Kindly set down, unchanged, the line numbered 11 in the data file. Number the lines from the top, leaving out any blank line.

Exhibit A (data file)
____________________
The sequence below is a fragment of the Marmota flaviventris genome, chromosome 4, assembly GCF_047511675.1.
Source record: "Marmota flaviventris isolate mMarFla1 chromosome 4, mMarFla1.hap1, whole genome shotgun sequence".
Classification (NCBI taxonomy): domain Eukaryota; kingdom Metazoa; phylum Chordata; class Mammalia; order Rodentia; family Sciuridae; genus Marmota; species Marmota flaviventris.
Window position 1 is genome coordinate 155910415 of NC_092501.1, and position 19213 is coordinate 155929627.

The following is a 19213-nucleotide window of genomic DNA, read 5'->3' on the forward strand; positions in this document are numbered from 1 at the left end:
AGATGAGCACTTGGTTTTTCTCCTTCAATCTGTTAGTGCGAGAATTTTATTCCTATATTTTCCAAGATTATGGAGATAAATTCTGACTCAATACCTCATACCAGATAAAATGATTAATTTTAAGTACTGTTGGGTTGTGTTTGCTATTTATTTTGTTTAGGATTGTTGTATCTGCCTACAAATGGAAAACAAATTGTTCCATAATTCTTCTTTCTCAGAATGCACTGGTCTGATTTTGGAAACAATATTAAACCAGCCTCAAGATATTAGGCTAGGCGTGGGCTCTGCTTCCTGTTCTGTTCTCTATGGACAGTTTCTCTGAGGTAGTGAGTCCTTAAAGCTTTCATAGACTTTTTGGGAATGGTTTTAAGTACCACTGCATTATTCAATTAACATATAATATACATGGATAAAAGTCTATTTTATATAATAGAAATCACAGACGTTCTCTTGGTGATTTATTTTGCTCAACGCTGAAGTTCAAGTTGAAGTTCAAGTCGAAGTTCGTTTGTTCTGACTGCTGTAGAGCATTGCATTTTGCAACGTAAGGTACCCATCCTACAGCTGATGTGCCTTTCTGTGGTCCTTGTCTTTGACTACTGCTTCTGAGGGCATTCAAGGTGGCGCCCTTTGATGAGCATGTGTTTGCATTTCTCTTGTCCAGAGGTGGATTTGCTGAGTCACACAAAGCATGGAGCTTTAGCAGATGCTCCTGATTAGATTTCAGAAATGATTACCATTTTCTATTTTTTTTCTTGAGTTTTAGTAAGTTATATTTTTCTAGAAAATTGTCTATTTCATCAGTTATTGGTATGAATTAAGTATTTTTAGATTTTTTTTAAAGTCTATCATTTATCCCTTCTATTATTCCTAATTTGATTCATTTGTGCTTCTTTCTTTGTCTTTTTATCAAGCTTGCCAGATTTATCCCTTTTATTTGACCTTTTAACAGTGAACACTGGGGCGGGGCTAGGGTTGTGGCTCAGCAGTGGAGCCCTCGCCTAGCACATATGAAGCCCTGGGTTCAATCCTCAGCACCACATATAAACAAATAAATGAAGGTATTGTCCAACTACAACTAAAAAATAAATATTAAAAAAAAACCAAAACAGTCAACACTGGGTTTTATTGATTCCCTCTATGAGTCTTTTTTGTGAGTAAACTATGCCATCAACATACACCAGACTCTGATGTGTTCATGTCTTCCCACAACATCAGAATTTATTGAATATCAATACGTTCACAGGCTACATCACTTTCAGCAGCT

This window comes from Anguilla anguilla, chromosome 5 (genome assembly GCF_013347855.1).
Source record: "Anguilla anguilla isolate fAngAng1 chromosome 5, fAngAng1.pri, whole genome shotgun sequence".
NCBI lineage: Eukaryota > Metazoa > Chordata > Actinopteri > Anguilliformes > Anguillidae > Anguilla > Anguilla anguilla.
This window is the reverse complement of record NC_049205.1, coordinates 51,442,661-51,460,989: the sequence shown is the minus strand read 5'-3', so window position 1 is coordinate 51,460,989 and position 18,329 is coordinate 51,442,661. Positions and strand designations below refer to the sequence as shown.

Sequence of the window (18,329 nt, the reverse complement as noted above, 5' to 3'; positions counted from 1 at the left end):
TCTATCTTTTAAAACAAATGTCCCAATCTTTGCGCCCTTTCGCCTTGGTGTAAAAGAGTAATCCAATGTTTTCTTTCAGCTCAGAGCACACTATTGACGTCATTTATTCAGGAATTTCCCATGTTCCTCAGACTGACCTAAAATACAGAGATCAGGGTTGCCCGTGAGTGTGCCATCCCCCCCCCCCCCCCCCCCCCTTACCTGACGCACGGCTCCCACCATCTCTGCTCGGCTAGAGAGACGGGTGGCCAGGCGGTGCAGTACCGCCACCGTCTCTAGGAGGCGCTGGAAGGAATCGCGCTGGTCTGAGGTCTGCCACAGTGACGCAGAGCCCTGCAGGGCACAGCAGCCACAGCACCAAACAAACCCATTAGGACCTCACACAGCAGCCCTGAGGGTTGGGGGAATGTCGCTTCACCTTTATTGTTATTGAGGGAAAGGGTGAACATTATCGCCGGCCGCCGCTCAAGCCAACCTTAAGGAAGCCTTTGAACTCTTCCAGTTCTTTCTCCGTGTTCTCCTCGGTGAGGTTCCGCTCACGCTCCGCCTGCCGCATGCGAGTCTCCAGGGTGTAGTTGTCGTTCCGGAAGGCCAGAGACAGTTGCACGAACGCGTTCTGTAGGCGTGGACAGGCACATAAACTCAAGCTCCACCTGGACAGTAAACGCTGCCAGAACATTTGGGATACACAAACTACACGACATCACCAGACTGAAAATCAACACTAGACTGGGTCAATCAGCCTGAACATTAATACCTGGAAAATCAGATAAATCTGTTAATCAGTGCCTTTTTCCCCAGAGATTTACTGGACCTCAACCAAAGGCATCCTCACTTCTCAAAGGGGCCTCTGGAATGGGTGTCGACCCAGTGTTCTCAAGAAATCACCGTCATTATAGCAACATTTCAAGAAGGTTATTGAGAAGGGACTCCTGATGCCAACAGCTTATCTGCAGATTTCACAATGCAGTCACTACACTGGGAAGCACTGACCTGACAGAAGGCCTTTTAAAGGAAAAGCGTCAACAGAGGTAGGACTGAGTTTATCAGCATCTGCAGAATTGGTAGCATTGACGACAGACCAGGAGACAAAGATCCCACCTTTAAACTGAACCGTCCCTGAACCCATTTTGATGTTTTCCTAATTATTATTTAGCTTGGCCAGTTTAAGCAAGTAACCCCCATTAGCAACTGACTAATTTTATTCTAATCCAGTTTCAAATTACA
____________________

Sequence of the window (18,329 nt, the reverse complement as noted above, 5' to 3'; positions counted from 1 at the left end):